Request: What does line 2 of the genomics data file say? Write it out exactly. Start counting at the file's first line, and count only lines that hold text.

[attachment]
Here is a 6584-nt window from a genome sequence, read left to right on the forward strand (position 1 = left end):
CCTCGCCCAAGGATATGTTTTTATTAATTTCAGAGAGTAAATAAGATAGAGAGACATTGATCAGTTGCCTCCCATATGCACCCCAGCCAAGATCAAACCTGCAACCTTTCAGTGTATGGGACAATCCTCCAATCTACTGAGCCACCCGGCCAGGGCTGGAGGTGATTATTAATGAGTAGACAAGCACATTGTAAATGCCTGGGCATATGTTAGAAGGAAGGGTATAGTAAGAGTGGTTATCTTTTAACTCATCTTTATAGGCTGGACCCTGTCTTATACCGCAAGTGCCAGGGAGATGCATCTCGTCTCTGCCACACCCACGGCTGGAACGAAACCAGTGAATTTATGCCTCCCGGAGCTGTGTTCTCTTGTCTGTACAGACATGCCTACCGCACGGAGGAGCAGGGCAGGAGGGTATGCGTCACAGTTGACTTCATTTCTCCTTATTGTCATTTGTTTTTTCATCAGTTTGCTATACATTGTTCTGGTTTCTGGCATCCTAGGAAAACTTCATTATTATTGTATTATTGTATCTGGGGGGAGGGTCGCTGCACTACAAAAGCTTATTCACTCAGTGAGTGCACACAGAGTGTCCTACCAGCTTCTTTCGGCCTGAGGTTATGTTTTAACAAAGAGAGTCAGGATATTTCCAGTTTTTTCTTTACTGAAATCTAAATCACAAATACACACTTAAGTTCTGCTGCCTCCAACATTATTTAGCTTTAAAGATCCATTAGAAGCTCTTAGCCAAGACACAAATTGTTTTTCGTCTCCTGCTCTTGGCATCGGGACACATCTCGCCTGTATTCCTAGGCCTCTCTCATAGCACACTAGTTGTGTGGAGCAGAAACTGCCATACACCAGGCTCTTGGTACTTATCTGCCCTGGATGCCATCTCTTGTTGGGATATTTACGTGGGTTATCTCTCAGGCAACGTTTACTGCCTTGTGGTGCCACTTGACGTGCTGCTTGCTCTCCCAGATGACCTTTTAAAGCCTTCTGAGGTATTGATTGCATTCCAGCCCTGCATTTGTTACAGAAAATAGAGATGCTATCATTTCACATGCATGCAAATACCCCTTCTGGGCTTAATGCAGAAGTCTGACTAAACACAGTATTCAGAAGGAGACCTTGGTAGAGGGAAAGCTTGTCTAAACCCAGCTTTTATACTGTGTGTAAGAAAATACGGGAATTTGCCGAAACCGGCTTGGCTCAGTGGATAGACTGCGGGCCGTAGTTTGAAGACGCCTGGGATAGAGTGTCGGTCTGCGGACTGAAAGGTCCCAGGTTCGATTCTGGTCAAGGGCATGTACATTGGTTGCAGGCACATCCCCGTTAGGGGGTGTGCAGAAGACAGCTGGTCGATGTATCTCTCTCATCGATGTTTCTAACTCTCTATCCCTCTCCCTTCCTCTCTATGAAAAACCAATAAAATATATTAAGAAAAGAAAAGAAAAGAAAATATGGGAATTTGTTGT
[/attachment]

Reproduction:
CCTCGCCCAAGGATATGTTTTTATTAATTTCAGAGAGTAAATAAGATAGAGAGACATTGATCAGTTGCCTCCCATATGCACCCCAGCCAAGATCAAACCTGCAACCTTTCAGTGTATGGGACAATCCTCCAATCTACTGAGCCACCCGGCCAGGGCTGGAGGTGATTATTAATGAGTAGACAAGCACATTGTAAATGCCTGGGCATATGTTAGAAGGAAGGGTATAGTAAGAGTGGTTATCTTTTAACTCATCTTTATAGGCTGGACCCTGTCTTATACCGCAAGTGCCAGGGAGATGCATCTCGTCTCTGCCACACCCACGGCTGGAACGAAACCAGTGAATTTATGCCTCCCGGAGCTGTGTTCTCTTGTCTGTACAGACATGCCTACCGCACGGAGGAGCAGGGCAGGAGGGTATGCGTCACAGTTGACTTCATTTCTCCTTATTGTCATTTGTTTTTTCATCAGTTTGCTATACATTGTTCTGGTTTCTGGCATCCTAGGAAAACTTCATTATTATTGTATTATTGTATCTGGGGGGAGGGTCGCTGCACTACAAAAGCTTATTCACTCAGTGAGTGCACACAGAGTGTCCTACCAGCTTCTTTCGGCCTGAGGTTATGTTTTAACAAAGAGAGTCAGGATATTTCCAGTTTTTTCTTTACTGAAATCTAAATCACAAATACACACTTAAGTTCTGCTGCCTCCAACATTATTTAGCTTTAAAGATCCATTAGAAGCTCTTAGCCAAGACACAAATTGTTTTTCGTCTCCTGCTCTTGGCATCGGGACACATCTCGCCTGTATTCCTAGGCCTCTCTCATAGCACACTAGTTGTGTGGAGCAGAAACTGCCATACACCAGGCTCTTGGTACTTATCTGCCCTGGATGCCATCTCTTGTTGGGATATTTACGTGGGTTATCTCTCAGGCAACGTTTACTGCCTTGTGGTGCCACTTGACGTGCTGCTTGCTCTCCCAGATGACCTTTTAAAGCCTTCTGAGGTATTGATTGCATTCCAGCCCTGCATTTGTTACAGAAAATAGAGATGCTATCATTTCACATGCATGCAAATACCCCTTCTGGGCTTAATGCAGAAGTCTGACTAAACACAGTATTCAGAAGGAGACCTTGGTAGAGGGAAAGCTTGTCTAAACCCAGCTTTTATACTGTGTGTAAGAAAATACGGGAATTTGCCGAAACCGGCTTGGCTCAGTGGATAGACTGCGGGCCGTAGTTTGAAGACGCCTGGGATAGAGTGTCGGTCTGCGGACTGAAAGGTCCCAGGTTCGATTCTGGTCAAGGGCATGTACATTGGTTGCAGGCACATCCCCGTTAGGGGGTGTGCAGAAGACAGCTGGTCGATGTATCTCTCTCATCGATGTTTCTAACTCTCTATCCCTCTCCCTTCCTCTCTATGAAAAACCAATAAAATATATTAAGAAAAGAAAAGAAAAGAAAATATGGGAATTTGTTGT